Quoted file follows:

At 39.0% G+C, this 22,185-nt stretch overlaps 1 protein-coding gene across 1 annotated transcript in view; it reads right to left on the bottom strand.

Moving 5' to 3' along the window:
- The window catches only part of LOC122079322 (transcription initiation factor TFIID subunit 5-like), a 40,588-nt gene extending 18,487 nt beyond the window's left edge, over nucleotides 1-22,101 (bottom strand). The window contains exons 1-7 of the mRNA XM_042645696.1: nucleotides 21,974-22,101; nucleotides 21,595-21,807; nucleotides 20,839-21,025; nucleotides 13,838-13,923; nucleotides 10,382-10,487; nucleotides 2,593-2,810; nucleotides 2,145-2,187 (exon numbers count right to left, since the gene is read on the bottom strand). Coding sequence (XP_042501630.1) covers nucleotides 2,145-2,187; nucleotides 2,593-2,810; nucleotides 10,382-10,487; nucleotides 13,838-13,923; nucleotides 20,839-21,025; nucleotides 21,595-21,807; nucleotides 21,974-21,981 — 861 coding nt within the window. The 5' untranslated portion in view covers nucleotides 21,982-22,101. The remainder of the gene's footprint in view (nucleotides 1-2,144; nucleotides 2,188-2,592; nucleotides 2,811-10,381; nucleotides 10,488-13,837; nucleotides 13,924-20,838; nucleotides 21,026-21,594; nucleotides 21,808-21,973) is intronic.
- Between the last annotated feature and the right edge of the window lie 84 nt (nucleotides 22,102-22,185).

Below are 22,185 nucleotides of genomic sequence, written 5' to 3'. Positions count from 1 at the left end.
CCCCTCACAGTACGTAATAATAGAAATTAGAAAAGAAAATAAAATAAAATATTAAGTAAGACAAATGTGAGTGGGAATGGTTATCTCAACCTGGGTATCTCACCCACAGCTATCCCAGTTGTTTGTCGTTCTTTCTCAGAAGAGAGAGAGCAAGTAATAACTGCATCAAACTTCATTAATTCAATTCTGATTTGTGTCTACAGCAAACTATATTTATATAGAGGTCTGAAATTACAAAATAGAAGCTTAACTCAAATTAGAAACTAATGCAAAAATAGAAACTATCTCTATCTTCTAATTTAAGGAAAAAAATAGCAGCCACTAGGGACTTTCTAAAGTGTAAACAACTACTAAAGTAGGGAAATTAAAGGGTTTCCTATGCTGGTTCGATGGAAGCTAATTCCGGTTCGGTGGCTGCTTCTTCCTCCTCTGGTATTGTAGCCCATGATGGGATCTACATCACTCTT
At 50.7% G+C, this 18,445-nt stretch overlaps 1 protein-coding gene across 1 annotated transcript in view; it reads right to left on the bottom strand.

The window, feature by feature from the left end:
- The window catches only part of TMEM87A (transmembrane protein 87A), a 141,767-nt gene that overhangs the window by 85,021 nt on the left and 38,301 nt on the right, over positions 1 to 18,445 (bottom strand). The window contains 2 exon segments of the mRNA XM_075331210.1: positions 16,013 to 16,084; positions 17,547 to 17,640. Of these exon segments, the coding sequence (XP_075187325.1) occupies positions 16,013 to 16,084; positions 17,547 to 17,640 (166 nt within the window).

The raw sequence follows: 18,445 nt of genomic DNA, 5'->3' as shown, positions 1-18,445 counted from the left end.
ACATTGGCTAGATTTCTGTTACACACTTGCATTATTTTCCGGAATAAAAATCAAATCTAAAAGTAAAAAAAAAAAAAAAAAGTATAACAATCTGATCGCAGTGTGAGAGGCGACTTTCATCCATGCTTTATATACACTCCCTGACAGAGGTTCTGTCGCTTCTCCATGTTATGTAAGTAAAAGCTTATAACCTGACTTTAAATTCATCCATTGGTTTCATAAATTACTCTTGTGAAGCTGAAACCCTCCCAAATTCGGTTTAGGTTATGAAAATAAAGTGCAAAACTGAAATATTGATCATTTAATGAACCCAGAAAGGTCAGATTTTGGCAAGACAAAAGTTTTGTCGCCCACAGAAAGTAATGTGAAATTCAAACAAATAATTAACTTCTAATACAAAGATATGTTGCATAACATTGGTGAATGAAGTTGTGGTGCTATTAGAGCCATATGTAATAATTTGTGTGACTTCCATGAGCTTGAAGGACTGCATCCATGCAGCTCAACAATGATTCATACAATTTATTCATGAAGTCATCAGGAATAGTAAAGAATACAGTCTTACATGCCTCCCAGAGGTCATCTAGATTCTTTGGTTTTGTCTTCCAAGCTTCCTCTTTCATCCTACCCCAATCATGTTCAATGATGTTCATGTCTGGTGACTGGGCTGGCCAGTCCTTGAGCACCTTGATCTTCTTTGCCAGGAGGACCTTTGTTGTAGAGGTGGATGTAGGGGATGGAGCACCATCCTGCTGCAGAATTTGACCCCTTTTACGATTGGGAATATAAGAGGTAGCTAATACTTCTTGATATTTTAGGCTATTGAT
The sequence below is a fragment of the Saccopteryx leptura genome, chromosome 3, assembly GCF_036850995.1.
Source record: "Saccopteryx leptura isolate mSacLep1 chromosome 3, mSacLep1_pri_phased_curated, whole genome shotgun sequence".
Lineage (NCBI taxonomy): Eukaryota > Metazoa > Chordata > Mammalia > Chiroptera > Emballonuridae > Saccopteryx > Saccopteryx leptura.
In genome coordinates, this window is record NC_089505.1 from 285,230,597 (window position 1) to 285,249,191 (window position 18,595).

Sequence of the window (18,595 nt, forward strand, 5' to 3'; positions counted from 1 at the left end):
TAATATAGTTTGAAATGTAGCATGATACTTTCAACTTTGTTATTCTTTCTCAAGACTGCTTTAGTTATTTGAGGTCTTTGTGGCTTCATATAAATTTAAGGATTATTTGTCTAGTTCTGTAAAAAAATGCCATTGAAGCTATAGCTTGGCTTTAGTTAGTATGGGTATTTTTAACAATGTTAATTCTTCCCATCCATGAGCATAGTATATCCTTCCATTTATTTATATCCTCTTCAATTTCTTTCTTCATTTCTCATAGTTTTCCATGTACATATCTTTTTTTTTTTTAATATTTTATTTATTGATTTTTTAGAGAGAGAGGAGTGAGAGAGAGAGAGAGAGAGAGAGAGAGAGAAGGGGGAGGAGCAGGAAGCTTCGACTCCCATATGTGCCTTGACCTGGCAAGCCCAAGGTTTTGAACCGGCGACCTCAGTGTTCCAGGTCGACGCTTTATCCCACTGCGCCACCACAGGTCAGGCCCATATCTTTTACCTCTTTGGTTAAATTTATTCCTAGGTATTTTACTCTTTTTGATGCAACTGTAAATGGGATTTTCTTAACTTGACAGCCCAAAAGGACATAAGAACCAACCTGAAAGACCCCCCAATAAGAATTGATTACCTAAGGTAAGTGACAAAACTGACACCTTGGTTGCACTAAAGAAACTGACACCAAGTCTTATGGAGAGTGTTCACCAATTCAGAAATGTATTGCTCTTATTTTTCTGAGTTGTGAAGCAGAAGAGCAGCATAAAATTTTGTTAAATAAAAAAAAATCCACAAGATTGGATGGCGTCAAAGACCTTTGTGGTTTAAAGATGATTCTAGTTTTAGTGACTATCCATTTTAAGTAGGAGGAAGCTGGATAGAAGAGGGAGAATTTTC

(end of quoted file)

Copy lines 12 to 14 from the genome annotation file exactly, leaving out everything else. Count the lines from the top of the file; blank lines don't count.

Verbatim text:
The sequence below is a fragment of the Saccopteryx leptura genome, chromosome 3, assembly GCF_036850995.1.
Source record: "Saccopteryx leptura isolate mSacLep1 chromosome 3, mSacLep1_pri_phased_curated, whole genome shotgun sequence".
Lineage (NCBI taxonomy): Eukaryota > Metazoa > Chordata > Mammalia > Chiroptera > Emballonuridae > Saccopteryx > Saccopteryx leptura.